Zom 100: Bucket List of the Dead Vol. 4 (Viz)
Akira, his best friend Kenichiro and the gradually mellowing out survivalist Shizuka add a new member to their party when they meet Beatrix Amerhauser, a young German Japanophile who was in the process of fulfilling her lifelong dream to visit Japan when the apocalypse broke out.
They interrupt their quest to check on Akira's family in the country to help Beatrix with a side-quest—delivering fresh fish to what may be the last surviving master sushi chef in Japan—that also happens to fulfill one of items on Akira's apocalyptic bucket list.
The inclusion of the new recruit gives a greater emphasis on some of those items on the list that are particular to Japan, like visiting a hot springs resort, as they do in this volume, and gives them the teams necessary muscle they need to fight off groups of, and in one case, a whole horde of, zombies.
By volume's end, they arrive at the remote village where Akira's parents live, and find it's so remote that it's more or less a perfect place to spend the rest of one's life when the world is overrun by zombies. However, such refuges are always imperiled by malcontents in the movies, and that appears to be the case here, too. The tropes of zombie movies drive the background action of Zom 100
, after all, while the completion of the list drives the heroes through the milieu.
Batman & Scooby-Doo Mysteries Vol. 1 (DC Comics)
No you're not experience deja vu; this book is appearing twice in this particular post, because I bought a copy of it for myself, an thus it fell under the "bought" portion of the column, and I also reviewed it for Good Comics For Kids
, and thus it now falls under the "reviewed" portion of the column.
As I mentioned in that review, the Batman/Scooby-Doo team-up tradition is now 49-years-old, stretching back to 1972's New Scooby-Doo Movies two episodes featuring the Dynamic Duo. That means next year is the 50th anniversary of the Batman/Scooby-Doo team. I wonder what DC is planning to do to celebrate? After all, they devoted a year-long series to the team-up this year, so it would have to be something bigger than that, right?
If I had a genie that granted only very specific, comic book-publishing wishes, here's what I would wish that DC would do next year: A big, huge original graphic novel in which the greatest and/or most popular Batman creative teams contributed original stories teaming Batman and Scooby-Doo, with the artists drawing the Scooby gang in their own particular styles.
So, for example, you'd have Scott Snyder and Greg Capullo, Grant Morrison and Andy Kubert, Jeph Loeb and Tim Sale, James Tynion IV and Guillem March, Paul Dini and Ty Templeton, Scott Peterson, Kelly Puckett and Damion Scott, maybe Neal Adams, someone (Sholly Fisch? Devin Grayson?) and Kelley Jones, and so on, all under an Alex Ross-painted cover. Or maybe a Frank Miller cover; a Frank Miller Scooby-Doo would be something I'd certainly like to see. Wouldn't that be fantastic?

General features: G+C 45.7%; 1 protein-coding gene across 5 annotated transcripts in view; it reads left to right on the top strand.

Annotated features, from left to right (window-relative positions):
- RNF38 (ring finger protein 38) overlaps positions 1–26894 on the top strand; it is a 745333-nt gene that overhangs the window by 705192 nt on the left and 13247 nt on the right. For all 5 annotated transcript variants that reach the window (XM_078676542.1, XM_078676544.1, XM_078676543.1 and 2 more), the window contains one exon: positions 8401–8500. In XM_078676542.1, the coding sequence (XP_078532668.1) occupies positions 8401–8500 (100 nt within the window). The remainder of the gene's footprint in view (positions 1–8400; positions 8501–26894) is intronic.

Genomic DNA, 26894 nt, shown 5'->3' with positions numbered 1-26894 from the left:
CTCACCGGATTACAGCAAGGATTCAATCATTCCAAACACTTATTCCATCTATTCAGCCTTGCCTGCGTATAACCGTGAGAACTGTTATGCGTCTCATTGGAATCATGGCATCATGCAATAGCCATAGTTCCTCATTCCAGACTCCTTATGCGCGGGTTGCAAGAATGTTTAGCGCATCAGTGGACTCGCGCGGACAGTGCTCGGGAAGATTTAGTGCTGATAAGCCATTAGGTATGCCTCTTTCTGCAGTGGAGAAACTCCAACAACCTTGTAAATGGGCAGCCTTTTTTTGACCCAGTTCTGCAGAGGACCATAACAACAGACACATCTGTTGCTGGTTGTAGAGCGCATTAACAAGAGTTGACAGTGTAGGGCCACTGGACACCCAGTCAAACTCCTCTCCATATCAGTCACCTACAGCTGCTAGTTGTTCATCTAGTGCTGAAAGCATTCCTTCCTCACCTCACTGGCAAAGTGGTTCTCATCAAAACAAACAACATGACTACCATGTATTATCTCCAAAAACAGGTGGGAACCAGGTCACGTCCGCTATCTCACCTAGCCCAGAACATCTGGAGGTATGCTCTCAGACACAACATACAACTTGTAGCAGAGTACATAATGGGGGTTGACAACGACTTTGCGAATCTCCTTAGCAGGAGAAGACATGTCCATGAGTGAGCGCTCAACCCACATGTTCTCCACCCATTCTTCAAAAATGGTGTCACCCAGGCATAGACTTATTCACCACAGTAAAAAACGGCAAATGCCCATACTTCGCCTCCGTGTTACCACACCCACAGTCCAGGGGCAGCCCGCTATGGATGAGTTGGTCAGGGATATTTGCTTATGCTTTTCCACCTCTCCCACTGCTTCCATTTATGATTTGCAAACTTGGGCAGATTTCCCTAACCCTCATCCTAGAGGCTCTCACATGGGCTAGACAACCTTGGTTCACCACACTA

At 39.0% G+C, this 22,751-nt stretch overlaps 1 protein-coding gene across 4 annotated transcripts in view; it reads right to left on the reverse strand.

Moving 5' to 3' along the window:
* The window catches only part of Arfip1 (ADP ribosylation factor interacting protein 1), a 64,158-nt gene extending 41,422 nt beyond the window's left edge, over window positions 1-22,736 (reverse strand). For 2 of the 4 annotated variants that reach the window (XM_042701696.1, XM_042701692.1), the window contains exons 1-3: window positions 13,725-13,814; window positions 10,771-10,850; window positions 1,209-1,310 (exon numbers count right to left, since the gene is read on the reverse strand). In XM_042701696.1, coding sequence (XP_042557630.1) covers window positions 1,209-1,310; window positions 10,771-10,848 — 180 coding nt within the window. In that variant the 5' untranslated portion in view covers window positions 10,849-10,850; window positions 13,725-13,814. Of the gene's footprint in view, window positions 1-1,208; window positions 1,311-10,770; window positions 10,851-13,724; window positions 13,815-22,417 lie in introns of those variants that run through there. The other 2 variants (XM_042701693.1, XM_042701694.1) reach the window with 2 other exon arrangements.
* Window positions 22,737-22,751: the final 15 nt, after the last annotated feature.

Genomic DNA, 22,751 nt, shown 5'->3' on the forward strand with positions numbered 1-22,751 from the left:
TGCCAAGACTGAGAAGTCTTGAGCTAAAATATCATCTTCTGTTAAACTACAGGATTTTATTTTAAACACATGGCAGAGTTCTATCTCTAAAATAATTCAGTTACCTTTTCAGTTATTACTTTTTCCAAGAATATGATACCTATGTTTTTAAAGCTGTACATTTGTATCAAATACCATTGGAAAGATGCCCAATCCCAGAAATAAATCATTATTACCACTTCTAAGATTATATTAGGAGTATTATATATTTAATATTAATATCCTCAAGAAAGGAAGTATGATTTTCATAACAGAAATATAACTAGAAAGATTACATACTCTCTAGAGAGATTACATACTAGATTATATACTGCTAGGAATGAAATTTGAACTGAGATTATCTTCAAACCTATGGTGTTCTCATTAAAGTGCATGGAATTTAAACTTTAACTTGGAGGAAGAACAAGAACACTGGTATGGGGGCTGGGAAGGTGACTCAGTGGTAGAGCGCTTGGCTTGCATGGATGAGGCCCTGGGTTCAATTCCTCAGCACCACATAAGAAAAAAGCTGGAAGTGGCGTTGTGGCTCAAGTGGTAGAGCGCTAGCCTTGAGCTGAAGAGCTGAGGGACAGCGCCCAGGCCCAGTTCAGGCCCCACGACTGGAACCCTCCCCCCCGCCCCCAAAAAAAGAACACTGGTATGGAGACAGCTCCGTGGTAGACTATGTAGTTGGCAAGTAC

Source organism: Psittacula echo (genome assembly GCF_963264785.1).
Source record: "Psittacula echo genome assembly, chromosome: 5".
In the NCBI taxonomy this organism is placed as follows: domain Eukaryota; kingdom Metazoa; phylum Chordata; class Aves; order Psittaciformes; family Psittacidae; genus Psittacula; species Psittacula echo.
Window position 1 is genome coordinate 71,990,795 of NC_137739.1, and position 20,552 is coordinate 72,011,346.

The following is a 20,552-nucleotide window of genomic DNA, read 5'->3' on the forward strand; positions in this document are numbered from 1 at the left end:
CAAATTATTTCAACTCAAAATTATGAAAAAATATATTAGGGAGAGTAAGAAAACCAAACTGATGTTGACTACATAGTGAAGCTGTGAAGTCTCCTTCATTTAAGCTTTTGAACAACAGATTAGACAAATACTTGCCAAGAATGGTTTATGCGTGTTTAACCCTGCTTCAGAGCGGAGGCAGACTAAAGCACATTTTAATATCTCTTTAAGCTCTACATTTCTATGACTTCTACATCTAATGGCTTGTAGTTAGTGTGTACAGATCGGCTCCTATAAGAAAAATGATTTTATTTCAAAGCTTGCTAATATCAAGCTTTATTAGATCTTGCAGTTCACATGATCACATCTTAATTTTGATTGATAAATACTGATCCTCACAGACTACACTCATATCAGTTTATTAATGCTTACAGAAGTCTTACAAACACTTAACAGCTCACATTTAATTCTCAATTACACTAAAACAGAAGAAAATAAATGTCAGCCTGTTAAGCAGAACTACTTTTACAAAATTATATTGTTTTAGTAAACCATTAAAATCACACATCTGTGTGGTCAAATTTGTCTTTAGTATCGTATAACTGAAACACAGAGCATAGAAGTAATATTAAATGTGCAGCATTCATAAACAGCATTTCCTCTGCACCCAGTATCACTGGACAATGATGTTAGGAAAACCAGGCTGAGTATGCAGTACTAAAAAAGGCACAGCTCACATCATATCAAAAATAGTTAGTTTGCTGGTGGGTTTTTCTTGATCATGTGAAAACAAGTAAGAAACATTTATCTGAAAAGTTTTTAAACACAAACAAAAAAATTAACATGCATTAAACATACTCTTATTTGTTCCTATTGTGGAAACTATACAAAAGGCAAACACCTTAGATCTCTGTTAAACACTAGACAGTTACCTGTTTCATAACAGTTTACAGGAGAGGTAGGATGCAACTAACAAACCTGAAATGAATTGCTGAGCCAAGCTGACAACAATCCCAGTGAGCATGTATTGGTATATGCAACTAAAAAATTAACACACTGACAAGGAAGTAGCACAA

Anyway, it's always struck me as weird that DC Comics has the license to publish Scooby-Doo comics and they are always, always, always visually in the style of the cartoons and never anything more fun or adventurous, as one sees with, say, Simpsons comics or SpongeBob comics, you know? Given the popularity of the Scooby-Doo characters across generations of fans, I'm kinda surprised we don't have, like, Scooby-Doo: Black and White-style anthologies, you know? Surely there are dozens of artists who would love to get paid to do Scooby-Doo and company in their own style professionally, right?
Garlic & the Vampire (Quill Tree Books)
Cartoonist Bree Paulsen presents a well-made, gentle fairy tale about facing your fears that stars a little bulb of animated garlic confronting what may or may not be a blood-thirsty vampire who may or may not mean ill for her community. More here
do make a cameo in a panel here, and I'm not sure I can make sense of why Alan seems to be dressed like a reindeer. It is very hard for me to imagine either of my grandfathers doing that, which is basically how I judge the realism of the behavior of the Golden Age heroes.
**I've personally always imagined Persephone as more goth, pale and with dark hair and eyes, but Shaw's depiction of her as opposite of Hades in almost every imaginable makes sense to me, especially in a story about their unlikely attraction to one another.